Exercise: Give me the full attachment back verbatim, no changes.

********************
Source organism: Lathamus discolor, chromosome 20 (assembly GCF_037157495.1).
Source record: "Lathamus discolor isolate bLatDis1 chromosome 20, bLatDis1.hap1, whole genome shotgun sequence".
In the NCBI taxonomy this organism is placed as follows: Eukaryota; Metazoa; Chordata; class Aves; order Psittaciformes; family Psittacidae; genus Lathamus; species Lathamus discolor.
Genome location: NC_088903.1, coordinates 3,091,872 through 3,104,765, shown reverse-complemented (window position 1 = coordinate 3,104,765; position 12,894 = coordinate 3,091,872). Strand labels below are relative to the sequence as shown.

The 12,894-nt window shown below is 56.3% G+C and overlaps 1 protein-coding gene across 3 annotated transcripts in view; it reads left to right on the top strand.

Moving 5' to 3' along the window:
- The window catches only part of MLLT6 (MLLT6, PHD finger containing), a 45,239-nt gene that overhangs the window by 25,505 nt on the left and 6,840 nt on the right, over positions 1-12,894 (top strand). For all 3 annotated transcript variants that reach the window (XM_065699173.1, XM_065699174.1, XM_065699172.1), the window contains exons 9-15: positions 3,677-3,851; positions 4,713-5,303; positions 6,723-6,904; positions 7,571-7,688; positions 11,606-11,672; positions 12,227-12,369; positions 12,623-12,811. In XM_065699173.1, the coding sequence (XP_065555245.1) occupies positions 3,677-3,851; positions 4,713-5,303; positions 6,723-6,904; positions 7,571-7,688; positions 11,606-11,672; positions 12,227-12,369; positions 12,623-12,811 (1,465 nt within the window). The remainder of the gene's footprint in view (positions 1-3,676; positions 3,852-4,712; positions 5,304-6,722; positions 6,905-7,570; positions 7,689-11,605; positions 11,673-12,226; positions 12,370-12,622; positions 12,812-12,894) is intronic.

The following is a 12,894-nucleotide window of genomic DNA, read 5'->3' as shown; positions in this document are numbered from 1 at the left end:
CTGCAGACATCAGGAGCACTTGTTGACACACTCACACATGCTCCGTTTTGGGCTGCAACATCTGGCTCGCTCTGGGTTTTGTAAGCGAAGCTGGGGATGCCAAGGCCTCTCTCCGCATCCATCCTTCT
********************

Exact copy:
Source organism: Lathamus discolor, chromosome 20 (assembly GCF_037157495.1).
Source record: "Lathamus discolor isolate bLatDis1 chromosome 20, bLatDis1.hap1, whole genome shotgun sequence".
In the NCBI taxonomy this organism is placed as follows: Eukaryota; Metazoa; Chordata; class Aves; order Psittaciformes; family Psittacidae; genus Lathamus; species Lathamus discolor.
Genome location: NC_088903.1, coordinates 3,091,872 through 3,104,765, shown reverse-complemented (window position 1 = coordinate 3,104,765; position 12,894 = coordinate 3,091,872). Strand labels below are relative to the sequence as shown.

The 12,894-nt window shown below is 56.3% G+C and overlaps 1 protein-coding gene across 3 annotated transcripts in view; it reads left to right on the top strand.

Moving 5' to 3' along the window:
- The window catches only part of MLLT6 (MLLT6, PHD finger containing), a 45,239-nt gene that overhangs the window by 25,505 nt on the left and 6,840 nt on the right, over positions 1-12,894 (top strand). For all 3 annotated transcript variants that reach the window (XM_065699173.1, XM_065699174.1, XM_065699172.1), the window contains exons 9-15: positions 3,677-3,851; positions 4,713-5,303; positions 6,723-6,904; positions 7,571-7,688; positions 11,606-11,672; positions 12,227-12,369; positions 12,623-12,811. In XM_065699173.1, the coding sequence (XP_065555245.1) occupies positions 3,677-3,851; positions 4,713-5,303; positions 6,723-6,904; positions 7,571-7,688; positions 11,606-11,672; positions 12,227-12,369; positions 12,623-12,811 (1,465 nt within the window). The remainder of the gene's footprint in view (positions 1-3,676; positions 3,852-4,712; positions 5,304-6,722; positions 6,905-7,570; positions 7,689-11,605; positions 11,673-12,226; positions 12,370-12,622; positions 12,812-12,894) is intronic.

The following is a 12,894-nucleotide window of genomic DNA, read 5'->3' as shown; positions in this document are numbered from 1 at the left end:
CTGCAGACATCAGGAGCACTTGTTGACACACTCACACATGCTCCGTTTTGGGCTGCAACATCTGGCTCGCTCTGGGTTTTGTAAGCGAAGCTGGGGATGCCAAGGCCTCTCTCCGCATCCATCCTTCT